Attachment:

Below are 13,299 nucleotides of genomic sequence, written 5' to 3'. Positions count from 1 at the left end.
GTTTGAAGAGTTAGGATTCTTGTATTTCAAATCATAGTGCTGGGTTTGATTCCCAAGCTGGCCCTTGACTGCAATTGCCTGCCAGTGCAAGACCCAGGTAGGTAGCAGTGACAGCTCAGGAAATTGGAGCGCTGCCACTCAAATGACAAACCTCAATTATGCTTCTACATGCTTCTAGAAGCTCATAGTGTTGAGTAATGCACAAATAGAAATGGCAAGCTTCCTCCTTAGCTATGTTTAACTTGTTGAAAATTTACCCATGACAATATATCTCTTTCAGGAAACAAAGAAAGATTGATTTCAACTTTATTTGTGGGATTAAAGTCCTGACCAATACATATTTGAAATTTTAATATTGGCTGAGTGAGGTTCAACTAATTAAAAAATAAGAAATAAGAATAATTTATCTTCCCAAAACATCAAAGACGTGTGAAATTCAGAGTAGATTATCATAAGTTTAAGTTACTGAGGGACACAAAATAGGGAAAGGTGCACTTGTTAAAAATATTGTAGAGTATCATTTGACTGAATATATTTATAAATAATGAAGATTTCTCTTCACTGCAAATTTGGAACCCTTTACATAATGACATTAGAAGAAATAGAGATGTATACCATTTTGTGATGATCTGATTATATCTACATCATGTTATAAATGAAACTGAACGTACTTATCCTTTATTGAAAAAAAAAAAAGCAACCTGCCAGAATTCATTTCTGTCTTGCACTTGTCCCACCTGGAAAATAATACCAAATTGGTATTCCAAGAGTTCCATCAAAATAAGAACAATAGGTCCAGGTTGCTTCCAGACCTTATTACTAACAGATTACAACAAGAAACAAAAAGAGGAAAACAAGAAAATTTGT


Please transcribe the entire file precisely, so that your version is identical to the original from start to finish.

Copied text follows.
Below are 13,299 nucleotides of genomic sequence, written 5' to 3'. Positions count from 1 at the left end.
GTTTGAAGAGTTAGGATTCTTGTATTTCAAATCATAGTGCTGGGTTTGATTCCCAAGCTGGCCCTTGACTGCAATTGCCTGCCAGTGCAAGACCCAGGTAGGTAGCAGTGACAGCTCAGGAAATTGGAGCGCTGCCACTCAAATGACAAACCTCAATTATGCTTCTACATGCTTCTAGAAGCTCATAGTGTTGAGTAATGCACAAATAGAAATGGCAAGCTTCCTCCTTAGCTATGTTTAACTTGTTGAAAATTTACCCATGACAATATATCTCTTTCAGGAAACAAAGAAAGATTGATTTCAACTTTATTTGTGGGATTAAAGTCCTGACCAATACATATTTGAAATTTTAATATTGGCTGAGTGAGGTTCAACTAATTAAAAAATAAGAAATAAGAATAATTTATCTTCCCAAAACATCAAAGACGTGTGAAATTCAGAGTAGATTATCATAAGTTTAAGTTACTGAGGGACACAAAATAGGGAAAGGTGCACTTGTTAAAAATATTGTAGAGTATCATTTGACTGAATATATTTATAAATAATGAAGATTTCTCTTCACTGCAAATTTGGAACCCTTTACATAATGACATTAGAAGAAATAGAGATGTATACCATTTTGTGATGATCTGATTATATCTACATCATGTTATAAATGAAACTGAACGTACTTATCCTTTATTGAAAAAAAAAAAAGCAACCTGCCAGAATTCATTTCTGTCTTGCACTTGTCCCACCTGGAAAATAATACCAAATTGGTATTCCAAGAGTTCCATCAAAATAAGAACAATAGGTCCAGGTTGCTTCCAGACCTTATTACTAACAGATTACAACAAGAAACAAAAAGAGGAAAACAAGAAAATTTGT